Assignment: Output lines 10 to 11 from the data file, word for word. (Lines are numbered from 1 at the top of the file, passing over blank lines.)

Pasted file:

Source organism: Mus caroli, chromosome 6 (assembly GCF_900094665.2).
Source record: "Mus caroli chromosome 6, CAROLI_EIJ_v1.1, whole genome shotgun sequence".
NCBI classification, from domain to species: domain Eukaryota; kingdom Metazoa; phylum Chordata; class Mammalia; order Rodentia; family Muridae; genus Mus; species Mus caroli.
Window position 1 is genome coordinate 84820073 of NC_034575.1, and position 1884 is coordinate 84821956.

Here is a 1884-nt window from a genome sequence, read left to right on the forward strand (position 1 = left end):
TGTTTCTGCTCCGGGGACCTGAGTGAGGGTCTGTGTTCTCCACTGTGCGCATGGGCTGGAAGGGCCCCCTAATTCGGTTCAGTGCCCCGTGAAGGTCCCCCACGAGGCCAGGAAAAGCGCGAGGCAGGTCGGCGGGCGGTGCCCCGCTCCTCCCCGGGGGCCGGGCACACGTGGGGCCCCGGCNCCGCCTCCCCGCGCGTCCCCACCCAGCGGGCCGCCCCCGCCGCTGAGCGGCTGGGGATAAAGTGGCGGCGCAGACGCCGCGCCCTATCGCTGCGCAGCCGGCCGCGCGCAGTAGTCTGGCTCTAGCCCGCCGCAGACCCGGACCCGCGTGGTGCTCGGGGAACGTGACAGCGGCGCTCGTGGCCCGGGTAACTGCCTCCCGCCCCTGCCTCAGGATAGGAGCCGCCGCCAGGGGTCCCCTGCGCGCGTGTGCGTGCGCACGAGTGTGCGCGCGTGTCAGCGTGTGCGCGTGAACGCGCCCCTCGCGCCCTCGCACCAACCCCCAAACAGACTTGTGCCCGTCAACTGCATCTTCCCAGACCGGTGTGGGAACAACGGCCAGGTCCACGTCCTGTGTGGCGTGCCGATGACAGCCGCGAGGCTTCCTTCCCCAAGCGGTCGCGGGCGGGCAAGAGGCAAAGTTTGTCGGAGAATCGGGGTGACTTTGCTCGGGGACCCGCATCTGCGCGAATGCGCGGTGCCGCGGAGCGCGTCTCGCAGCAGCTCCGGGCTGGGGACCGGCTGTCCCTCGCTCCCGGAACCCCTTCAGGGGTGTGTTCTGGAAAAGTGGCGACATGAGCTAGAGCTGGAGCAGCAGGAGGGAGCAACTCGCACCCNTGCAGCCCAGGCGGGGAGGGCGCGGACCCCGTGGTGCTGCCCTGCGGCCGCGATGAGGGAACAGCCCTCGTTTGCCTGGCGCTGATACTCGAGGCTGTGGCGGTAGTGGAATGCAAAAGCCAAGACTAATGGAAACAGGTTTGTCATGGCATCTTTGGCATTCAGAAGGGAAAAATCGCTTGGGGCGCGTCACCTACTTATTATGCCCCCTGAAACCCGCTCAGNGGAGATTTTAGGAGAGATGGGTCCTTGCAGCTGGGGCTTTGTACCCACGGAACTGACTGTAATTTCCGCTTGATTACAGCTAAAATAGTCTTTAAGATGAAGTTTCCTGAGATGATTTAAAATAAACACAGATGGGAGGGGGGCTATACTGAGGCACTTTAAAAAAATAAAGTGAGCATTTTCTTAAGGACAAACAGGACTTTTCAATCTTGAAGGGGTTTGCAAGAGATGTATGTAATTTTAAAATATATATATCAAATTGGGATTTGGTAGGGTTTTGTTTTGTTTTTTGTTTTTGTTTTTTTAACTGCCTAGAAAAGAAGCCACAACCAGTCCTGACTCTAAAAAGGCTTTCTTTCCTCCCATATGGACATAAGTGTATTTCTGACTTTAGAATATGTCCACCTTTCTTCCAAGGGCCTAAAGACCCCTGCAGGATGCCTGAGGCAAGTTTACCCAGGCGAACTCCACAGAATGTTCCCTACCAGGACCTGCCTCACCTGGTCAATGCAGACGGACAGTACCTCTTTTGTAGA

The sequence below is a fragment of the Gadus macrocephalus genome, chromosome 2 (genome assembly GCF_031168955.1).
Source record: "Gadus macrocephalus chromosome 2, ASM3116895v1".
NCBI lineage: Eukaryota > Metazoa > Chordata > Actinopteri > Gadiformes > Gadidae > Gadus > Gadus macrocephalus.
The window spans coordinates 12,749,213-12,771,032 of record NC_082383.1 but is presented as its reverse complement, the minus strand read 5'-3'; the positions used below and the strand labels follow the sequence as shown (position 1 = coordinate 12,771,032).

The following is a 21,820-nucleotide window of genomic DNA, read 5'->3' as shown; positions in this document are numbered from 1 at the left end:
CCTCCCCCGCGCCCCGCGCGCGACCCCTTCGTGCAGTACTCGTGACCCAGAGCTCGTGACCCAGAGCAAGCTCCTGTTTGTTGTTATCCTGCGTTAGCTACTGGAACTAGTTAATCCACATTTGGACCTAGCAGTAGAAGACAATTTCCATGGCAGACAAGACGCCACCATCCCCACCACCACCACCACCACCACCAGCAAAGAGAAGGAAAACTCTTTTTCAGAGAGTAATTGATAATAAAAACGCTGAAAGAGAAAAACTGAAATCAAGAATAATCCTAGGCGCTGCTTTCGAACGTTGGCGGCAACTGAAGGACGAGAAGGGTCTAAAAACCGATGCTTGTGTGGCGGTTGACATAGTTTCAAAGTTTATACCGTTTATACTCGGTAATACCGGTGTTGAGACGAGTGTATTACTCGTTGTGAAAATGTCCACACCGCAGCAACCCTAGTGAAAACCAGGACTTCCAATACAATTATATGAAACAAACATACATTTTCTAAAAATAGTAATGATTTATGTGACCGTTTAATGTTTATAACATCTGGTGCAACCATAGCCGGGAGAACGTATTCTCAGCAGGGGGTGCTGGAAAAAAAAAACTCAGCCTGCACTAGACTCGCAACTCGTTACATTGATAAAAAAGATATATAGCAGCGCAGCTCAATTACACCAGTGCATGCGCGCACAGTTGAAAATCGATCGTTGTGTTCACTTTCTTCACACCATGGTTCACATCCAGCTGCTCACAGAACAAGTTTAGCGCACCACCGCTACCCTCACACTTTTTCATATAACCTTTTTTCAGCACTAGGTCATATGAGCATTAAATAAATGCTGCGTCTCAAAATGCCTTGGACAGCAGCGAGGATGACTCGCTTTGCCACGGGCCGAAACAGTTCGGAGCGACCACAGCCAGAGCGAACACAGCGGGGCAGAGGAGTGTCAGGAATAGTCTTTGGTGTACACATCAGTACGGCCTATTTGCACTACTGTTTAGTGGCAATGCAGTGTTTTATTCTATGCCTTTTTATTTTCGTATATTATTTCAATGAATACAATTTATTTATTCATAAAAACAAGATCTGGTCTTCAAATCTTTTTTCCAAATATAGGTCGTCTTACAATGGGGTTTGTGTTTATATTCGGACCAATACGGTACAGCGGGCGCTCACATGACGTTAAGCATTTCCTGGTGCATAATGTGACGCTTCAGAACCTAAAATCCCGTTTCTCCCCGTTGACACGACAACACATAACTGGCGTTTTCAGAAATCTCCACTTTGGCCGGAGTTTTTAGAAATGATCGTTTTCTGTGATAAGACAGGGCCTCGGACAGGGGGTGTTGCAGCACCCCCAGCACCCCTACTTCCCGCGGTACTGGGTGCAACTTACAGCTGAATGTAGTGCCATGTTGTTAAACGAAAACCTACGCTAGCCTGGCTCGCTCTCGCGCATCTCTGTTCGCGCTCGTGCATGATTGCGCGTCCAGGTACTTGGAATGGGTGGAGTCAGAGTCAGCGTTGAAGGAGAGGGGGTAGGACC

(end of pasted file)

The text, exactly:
The window spans coordinates 12,749,213-12,771,032 of record NC_082383.1 but is presented as its reverse complement, the minus strand read 5'-3'; the positions used below and the strand labels follow the sequence as shown (position 1 = coordinate 12,771,032).

The following is a 21,820-nucleotide window of genomic DNA, read 5'->3' as shown; positions in this document are numbered from 1 at the left end: